Gay, bisexual, and other men who have sex with men: time to end the fixation with HIVBMJ 2016; 354 doi: https://doi.org/10.1136/bmj.i4739 (Published 02 September 2016) Cite this as: BMJ 2016;354:i4739
- M Pakianathan, consultant in HIV and sexual health,
- N Daley, foundation year 2 doctor,
- A Hegazi, consultant in HIV and sexual health
- Courtyard Clinic, Wandsworth Integrated Sexual Health, St George’s University Hospital Foundation Trust, London, UK
- Correspondence to: M Pakianathan
HIV has been inextricably linked with gay men’s health since the term “gay related immune deficiency” was first used to refer to AIDS in the early 1980s. Today, the collective emphasis of health interventions targeted at gay, bisexual, and other men who have sex with men remains focused on preventing sexually transmitted infection, to the extent that absence of HIV has come to be regarded almost synonymously with gay men’s health.
Beyond HIV, health disparities in this group of men encompass a range of physical conditions, including asthma, cardiovascular disease, and cancer.1 They are also more likely to experience physical disability and to report poorer self rated health.1 Determinants of these differences have received limited public and medical attention and remain relatively unstudied. Further inequality is driven by an unwillingness to seek medical care or disclose sexuality to healthcare providers because of perceived negative healthcare experiences.2 Demographic and socioeconomic factors also contribute independently to health disparities within this diverse population.3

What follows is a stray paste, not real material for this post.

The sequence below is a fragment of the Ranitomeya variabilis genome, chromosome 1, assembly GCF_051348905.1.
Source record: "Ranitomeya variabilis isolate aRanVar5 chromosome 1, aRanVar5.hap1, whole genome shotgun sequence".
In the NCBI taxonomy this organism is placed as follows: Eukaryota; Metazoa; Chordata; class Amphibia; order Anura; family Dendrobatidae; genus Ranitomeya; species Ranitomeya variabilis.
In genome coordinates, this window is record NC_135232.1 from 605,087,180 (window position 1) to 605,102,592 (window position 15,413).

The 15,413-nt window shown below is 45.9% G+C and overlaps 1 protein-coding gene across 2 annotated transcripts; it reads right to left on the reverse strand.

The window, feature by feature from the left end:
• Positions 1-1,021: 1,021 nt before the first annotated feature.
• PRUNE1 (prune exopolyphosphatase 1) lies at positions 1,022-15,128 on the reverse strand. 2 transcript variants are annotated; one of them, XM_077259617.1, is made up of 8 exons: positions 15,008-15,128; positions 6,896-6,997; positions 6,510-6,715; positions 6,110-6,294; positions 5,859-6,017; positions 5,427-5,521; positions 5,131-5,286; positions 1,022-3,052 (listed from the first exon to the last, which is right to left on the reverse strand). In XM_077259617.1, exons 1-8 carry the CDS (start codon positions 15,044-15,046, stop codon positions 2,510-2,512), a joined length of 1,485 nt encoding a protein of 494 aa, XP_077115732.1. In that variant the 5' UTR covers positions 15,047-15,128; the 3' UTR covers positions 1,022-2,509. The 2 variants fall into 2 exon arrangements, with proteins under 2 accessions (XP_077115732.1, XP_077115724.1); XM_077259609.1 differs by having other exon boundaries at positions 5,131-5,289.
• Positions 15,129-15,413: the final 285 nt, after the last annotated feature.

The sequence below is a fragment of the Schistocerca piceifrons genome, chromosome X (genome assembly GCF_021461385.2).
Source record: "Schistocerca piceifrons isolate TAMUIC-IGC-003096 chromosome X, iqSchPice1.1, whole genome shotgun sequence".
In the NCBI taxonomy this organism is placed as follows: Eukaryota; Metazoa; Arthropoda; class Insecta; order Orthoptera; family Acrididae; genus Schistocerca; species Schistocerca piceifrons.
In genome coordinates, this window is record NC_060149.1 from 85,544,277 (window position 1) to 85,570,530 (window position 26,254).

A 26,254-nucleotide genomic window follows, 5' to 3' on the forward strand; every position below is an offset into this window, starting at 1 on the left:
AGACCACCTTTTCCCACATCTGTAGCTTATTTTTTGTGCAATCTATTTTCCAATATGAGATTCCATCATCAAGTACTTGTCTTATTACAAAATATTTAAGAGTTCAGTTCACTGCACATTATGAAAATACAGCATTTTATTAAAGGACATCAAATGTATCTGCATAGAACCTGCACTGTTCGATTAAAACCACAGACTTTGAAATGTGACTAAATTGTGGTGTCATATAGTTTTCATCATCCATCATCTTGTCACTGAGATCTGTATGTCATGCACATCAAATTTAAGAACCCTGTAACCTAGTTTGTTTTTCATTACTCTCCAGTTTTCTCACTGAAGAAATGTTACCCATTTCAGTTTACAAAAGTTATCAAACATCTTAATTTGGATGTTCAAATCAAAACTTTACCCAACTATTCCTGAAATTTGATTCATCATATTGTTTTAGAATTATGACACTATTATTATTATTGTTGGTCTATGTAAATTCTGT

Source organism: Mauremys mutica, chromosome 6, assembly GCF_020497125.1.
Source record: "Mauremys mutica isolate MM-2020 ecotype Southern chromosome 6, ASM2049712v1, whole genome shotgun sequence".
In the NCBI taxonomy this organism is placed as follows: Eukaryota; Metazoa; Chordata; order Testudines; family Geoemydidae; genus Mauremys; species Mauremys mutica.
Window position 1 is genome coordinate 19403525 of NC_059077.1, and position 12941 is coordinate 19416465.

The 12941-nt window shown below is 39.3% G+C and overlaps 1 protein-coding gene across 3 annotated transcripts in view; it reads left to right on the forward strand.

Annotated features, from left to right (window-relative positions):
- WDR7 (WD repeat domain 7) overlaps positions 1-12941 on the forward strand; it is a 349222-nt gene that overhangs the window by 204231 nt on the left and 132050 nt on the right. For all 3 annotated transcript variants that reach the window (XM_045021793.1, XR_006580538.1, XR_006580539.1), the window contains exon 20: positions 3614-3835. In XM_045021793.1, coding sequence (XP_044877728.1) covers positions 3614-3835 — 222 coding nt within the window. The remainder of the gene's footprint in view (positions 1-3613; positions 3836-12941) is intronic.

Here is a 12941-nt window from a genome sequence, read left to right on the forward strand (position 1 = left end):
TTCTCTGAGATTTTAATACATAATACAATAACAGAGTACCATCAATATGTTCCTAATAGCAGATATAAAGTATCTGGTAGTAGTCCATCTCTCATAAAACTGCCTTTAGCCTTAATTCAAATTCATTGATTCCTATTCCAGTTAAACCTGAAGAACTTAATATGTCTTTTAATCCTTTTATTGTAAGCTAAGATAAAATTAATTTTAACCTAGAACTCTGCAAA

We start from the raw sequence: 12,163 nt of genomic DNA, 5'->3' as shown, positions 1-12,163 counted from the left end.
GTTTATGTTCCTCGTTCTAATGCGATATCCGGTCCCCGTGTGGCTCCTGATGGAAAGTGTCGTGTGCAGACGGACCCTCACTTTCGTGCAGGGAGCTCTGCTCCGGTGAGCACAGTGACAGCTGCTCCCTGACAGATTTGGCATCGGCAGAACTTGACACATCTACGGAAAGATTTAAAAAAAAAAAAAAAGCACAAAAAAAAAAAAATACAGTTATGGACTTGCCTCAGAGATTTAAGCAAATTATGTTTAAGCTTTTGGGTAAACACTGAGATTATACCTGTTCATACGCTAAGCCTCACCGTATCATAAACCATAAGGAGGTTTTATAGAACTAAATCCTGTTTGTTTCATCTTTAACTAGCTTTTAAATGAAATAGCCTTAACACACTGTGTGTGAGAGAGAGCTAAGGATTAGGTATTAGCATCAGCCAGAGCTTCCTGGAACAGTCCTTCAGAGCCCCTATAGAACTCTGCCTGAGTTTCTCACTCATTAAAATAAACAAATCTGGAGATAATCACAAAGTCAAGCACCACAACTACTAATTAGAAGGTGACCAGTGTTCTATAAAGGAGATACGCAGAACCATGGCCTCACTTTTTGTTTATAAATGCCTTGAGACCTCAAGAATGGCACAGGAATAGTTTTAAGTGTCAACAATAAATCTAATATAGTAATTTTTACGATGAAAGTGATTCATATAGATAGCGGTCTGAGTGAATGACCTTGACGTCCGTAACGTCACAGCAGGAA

It is in sexual health, mental health, smoking, and alcohol and recreational drug use that the inequalities remain most apparent. The lesbian, gay, bisexual, and transsexual companion document to the Public Health Outcomes Framework and Public Health England’s draft strategy to promote the health and wellbeing of gay, bisexual, and other men who have sex with men highlight the synergy between these inequalities (described as a syndemic) and emphasise a holistic approach.4 5
Decriminalisation and anti-discrimination legislation remain priorities globally. In 75 countries men who have sex with men risk arrest, conviction, and violence because of punitive laws.6 A legacy of hostility remains in UK society. The advocacy group Stonewall reported that more than half of gay and bisexual UK school pupils experienced homophobic bullying.4 Reluctance to “come out” can create stress predisposing to poorer mental health.7 Gay men also remain victims of hate crime and may be abused for public displays of affection.6
The premise that homosexuality is immoral and a mental illness (declassified by the World Health Organization only in 1992) has given rise to conversion therapies associated with additional harms and stigma. The minority stress hypothesis postulates that the stigma, prejudice, and discrimination experienced by minority groups drives mental and physical health problems.7 Internalised homonegativity—when negative societal attitudes towards same sex behaviours are integrated into the value system and self concept of some gay and bisexual men—correlates with depression, anxiety symptoms, substance use disorders, and suicidal ideation.1 In fact, compared with heterosexuals, men who have sex with men are around 2.5 times more likely to experience a mental disorder at any point in their lifetime and six times more likely to have attempted suicide.7 8 Problematic alcohol use and recreational drug use and dependency are also higher.4